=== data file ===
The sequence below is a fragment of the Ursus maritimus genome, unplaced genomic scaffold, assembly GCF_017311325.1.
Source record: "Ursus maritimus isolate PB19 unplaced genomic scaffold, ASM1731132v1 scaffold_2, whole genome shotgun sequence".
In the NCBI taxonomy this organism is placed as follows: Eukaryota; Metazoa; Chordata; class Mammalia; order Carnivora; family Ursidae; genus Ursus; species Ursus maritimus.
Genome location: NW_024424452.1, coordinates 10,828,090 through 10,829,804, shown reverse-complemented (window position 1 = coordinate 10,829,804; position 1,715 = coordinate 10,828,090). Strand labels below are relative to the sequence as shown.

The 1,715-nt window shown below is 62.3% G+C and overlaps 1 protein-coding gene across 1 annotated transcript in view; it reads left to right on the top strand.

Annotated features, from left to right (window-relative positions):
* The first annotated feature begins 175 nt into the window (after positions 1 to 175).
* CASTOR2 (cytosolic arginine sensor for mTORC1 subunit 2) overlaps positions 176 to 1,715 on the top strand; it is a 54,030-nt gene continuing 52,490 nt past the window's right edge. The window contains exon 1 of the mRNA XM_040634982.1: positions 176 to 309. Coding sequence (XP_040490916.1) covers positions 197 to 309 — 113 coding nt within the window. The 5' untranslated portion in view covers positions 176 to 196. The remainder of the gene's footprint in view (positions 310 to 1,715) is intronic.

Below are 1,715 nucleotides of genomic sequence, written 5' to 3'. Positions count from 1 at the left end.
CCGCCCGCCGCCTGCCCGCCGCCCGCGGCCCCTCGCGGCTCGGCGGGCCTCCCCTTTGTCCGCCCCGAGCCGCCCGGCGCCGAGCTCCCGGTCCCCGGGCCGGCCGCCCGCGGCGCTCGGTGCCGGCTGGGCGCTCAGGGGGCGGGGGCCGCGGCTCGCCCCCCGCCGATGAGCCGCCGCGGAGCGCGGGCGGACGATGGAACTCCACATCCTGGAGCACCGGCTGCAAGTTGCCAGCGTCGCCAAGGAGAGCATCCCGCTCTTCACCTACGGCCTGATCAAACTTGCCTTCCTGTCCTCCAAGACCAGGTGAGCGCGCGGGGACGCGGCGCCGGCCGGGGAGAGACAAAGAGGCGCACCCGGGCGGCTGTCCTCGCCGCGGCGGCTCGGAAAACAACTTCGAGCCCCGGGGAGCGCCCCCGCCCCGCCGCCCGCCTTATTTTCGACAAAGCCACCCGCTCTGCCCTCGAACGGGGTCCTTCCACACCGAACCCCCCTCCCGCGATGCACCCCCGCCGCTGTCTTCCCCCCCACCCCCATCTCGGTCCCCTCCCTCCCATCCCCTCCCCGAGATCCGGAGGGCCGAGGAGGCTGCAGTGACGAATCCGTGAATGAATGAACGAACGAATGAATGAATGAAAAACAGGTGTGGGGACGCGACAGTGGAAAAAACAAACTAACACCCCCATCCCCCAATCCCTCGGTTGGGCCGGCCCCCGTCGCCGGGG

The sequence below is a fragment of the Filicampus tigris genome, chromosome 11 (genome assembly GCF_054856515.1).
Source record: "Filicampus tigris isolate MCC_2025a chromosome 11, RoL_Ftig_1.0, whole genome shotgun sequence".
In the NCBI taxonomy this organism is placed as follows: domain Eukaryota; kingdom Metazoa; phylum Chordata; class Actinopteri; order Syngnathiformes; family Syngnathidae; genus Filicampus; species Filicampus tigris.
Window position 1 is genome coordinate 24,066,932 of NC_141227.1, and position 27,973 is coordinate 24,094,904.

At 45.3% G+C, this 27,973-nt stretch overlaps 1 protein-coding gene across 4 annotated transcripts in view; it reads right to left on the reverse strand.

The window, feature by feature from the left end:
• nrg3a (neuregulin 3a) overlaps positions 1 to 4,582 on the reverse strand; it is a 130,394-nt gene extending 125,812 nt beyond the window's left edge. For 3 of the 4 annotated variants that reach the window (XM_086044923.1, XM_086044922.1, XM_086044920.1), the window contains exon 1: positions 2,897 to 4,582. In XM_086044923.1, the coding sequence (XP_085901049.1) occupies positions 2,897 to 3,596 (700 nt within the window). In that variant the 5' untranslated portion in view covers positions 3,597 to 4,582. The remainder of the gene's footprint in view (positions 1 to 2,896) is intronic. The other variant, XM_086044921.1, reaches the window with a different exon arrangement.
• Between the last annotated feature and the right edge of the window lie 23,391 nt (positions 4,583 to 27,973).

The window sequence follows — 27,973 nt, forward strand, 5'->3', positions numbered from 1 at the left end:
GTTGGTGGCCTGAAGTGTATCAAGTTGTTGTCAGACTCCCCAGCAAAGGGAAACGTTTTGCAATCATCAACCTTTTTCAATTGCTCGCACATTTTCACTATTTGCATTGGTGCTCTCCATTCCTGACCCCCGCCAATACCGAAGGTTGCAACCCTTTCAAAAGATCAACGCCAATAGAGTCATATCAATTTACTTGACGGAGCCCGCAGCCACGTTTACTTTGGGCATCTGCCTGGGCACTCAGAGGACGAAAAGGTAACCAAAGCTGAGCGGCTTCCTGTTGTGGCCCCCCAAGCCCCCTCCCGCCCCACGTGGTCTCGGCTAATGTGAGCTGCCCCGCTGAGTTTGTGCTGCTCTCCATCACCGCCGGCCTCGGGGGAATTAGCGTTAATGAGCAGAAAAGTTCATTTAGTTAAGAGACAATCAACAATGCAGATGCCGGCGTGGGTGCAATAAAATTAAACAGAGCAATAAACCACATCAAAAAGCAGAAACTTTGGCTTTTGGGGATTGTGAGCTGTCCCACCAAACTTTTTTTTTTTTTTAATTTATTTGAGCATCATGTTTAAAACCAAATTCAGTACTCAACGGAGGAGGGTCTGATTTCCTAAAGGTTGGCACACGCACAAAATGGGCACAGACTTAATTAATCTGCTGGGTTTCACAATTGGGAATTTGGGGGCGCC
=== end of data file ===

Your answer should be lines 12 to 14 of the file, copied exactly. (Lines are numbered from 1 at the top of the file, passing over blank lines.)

Source record: "Filicampus tigris isolate MCC_2025a chromosome 11, RoL_Ftig_1.0, whole genome shotgun sequence".
In the NCBI taxonomy this organism is placed as follows: domain Eukaryota; kingdom Metazoa; phylum Chordata; class Actinopteri; order Syngnathiformes; family Syngnathidae; genus Filicampus; species Filicampus tigris.
Window position 1 is genome coordinate 24,066,932 of NC_141227.1, and position 27,973 is coordinate 24,094,904.